So How Do You Become One of Amazon's Builders and Developers of Choice?

CoStar, by Garry Marr, January 9th 2020, Read the article

So How Do You Become One of Amazon's Builders and Developers of Choice?

Builder and developer Broccolini has created a strong relationship with the world's largest online retailer, but beyond its dealings with Amazon, the 70-year-old Montreal-based company appears to have a front-row seat to what an economic turnaround looks like, in this case in Canada's second-largest city.

Chief Operating Officer Anthony Broccolini, a third-generation member of the family that got its start when founder Donato Broccolini built a single-family home in Montreal in 1949 and sold it for $16,000, agreed to speak to CoStar News about how a city can become resurgent and making a relationship with Seattle-based Amazon prosper.

"Being able to stick around here and make it through the ups and downs, we have been fortunate, and now we are reaping the benefits of a very strong market," said Broccolini about Montreal.

The Quebec city has been turning heads in real estate circles across North America. It racked up the second-highest investment activity in Canada after Toronto in the third quarter with $2.2 billion in sales, according to Los Angeles-based property services company CBRE.

"This continued a string of strong results in the city which has seen economic conditions improve and real estate fundamentals strengthen steadily for several years," according to CBRE. The firm said Montreal had $5.7 billion in investment activity in the first three quarters of 2019 as it looks to be on pace for a record year.

In the past four or five years, Montreal has turned to a new chapter. "The political instability over the year, obviously there have been many chapters. That instability has been dramatically reduced," Broccolini said. "People are back and interested in [Montreal], from an investment point of view. The quality of life has always been there."

The developer has long since expanded out of Montreal, having set up shop in Toronto a decade ago and now has 75 employees there among the 350 people companywide.

Montreal is clearly still vital to the firm, and it's hard to think of a project that could be more symbolic of the city's turnaround than Broccolini's construction of a new head office for National Bank of Canada — the country's sixth-largest bank and a symbol of provincial pride that stands in contrast to the trend in the 1970s that saw major banks abandon Montreal during the separatist movement to take the province out of the country.

The $500 million National Bank project at the corner of St-Jacques Street and Robert-Bourassa Boulevard broke ground this year and is anticipated to be the largest Montreal office tower built in 25 years.

"It is symbolic for someone like that to make the commitment and investment to the city," said Broccolini of his company about the project, one of several it has ongoing in Montreal. "It will be a landmark project. It's pretty awesome to see something of this size."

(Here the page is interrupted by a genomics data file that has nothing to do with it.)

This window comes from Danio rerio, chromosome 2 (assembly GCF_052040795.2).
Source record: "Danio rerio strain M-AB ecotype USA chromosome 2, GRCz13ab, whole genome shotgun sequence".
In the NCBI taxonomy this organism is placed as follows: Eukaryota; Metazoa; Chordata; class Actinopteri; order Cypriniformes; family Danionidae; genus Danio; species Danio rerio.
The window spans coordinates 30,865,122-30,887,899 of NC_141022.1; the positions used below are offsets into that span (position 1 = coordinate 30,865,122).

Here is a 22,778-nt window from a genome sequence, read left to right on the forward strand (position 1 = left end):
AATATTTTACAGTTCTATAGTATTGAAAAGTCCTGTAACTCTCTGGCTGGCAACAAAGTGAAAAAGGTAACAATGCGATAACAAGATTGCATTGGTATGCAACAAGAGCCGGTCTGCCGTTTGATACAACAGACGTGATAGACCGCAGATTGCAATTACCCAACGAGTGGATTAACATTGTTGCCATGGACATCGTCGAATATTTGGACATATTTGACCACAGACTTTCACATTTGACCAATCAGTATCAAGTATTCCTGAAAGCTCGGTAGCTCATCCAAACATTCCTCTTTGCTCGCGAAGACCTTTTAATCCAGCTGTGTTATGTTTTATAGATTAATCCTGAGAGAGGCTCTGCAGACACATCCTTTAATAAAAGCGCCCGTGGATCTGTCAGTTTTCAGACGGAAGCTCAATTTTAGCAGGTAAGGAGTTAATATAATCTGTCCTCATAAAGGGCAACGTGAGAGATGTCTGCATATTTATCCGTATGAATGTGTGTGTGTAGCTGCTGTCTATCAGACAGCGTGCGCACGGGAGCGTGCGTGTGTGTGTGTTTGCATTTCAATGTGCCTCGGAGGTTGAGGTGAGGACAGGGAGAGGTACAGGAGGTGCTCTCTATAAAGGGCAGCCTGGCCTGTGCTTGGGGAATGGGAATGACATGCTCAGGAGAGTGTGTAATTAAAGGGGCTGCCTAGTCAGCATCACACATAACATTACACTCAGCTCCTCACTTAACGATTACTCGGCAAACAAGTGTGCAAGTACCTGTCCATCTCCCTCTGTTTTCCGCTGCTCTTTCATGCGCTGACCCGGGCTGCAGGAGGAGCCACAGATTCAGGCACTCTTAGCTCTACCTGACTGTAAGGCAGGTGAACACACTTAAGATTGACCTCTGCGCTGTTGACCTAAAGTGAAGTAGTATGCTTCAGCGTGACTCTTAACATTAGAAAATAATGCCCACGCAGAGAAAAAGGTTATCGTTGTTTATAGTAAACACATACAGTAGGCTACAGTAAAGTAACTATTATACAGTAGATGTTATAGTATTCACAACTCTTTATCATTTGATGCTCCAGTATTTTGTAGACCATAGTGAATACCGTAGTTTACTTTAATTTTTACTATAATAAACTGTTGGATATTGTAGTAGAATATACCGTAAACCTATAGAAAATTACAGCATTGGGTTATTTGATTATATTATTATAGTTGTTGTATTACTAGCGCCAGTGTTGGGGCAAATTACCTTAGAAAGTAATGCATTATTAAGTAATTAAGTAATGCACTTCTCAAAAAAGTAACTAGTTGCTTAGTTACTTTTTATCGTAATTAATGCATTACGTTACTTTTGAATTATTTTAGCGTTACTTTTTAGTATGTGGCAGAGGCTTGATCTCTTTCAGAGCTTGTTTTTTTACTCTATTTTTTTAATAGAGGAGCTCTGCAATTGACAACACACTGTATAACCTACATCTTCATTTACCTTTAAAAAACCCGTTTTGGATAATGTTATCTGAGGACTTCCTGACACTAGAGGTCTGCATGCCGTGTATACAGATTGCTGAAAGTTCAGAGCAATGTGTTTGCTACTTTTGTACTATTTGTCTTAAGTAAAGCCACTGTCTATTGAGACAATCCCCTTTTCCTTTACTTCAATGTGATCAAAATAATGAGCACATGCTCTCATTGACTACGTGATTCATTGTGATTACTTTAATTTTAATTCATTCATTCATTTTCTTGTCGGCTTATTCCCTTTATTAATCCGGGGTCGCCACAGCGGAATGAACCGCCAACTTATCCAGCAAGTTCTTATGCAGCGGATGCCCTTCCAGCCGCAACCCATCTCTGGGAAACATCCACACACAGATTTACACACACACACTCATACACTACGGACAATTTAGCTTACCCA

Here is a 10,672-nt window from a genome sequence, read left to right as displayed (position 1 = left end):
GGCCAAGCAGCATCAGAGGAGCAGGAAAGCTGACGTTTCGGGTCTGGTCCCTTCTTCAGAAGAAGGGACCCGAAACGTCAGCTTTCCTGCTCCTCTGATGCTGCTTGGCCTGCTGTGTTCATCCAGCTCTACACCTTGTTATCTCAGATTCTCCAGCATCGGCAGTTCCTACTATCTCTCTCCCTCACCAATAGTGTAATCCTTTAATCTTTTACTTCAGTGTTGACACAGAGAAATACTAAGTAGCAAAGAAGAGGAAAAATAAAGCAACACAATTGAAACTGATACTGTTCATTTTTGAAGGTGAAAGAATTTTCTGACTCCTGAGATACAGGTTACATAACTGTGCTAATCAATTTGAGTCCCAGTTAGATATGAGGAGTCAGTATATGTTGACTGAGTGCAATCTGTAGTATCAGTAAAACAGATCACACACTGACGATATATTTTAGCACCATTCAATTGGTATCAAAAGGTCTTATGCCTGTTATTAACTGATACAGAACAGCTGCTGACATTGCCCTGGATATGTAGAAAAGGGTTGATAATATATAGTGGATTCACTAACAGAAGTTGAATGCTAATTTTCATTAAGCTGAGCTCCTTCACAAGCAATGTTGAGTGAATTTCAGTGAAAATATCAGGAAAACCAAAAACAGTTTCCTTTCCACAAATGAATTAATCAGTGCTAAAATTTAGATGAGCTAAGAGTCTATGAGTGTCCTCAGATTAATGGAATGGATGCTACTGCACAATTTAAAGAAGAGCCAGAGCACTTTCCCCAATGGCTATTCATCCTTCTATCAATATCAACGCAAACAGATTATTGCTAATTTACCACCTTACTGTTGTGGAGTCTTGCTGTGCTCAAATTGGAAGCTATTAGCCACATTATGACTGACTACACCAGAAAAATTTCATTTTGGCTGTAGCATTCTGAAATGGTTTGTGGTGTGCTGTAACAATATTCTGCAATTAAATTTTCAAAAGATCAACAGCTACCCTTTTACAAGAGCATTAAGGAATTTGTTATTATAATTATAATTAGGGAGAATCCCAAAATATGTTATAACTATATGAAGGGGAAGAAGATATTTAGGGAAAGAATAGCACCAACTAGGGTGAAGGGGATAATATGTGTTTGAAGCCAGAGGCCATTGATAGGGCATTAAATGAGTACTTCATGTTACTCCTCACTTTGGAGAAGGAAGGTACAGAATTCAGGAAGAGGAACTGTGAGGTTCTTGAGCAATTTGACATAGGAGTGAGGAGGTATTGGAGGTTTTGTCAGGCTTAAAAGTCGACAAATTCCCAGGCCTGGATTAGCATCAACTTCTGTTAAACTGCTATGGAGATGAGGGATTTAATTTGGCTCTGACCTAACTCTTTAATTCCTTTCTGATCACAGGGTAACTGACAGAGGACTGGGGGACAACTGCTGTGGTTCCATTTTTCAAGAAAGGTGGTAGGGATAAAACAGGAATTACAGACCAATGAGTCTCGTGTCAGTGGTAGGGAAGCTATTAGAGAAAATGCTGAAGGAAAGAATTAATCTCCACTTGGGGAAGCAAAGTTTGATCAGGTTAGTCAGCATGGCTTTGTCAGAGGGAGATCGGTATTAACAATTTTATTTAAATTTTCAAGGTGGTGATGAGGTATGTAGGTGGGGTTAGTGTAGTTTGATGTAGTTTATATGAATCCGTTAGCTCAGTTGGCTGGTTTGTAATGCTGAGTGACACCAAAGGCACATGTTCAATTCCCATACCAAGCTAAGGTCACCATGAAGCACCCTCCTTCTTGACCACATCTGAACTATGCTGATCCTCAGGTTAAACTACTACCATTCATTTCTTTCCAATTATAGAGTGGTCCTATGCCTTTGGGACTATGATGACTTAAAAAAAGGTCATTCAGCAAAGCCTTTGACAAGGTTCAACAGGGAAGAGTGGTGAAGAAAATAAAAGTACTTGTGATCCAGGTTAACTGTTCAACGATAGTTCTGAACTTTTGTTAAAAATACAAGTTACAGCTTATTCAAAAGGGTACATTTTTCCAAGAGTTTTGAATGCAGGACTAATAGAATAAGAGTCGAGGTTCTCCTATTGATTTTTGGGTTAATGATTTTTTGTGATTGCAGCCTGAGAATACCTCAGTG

Broccolini helped the bank assemble the land for the site, which allows for 1.7 million square feet of development. National Bank took about 1 million of that. One acre was left for a park with the rest of the site set to host a 60-floor mixed-used tower called Victoria on the Park that will have 350,000 square feet of speculative office space.

It's one of several Broccolini projects in the city, including the 400,000-square-foot head office of Radio-Canada, the French-language arm of the Canadian Broadcasting Corporation, scheduled to open in 2020.

Broccolini is developing the new home of Radio-Canada in Montreal. (Broccolini)

The firm now has a portfolio of 6.5 million square feet of real estate under ownership, with another 10 million under development.

"The appetite is there for ownership, and what is unique about us is we are a builder and a developer," said Broccolini.

The company probably has no wealthier association than with Amazon, which has been rapidly expanding and now has plans for 13 fulfillment facilities in Canada. Broccolini is at the heart of a number of projects.

In September, Amazon announced a new 1 million-square-foot warehouse for Toronto's east end that is being developed by Broccolini in partnership with Manulife Investment Management. Broccolini also developed a 1 million-square-foot distribution centre in Ottawa that it will lease to the internet giant. Broccolini plans to build Amazon's first fulfillment centre in Quebec with a new site in Lachine, a borough on the island of Montreal.

"I think it's because we are a builder and a developer," Broccolini said about the budding relationship with Amazon. "The notion that we are a one-stop shop, and we have a slogan that we make it happen. We want clients to know that we can get them into a project and get them out fast. We want to be the easy button for clients, and we have built almost 30 million square feet of industrial square feet in the last 20 years. Not many developers can say that."

While Broccolini won't identify his investors, he did say the company's growth would not have been possible without reaching out to capital beyond the family's wealth.

Broccolini said the family-owned firm has raised $750 million in private capital since 2007 for its investments.

"It's allowed us to go and develop properties, acquire them. It's part of the recipe now, having great investors that support us," he said, noting its last fund, its fifth, raised $230 million. "The proof is in the pudding because they keep coming back because we are generating great returns."

gmarr@costar.com
@DustyWallet

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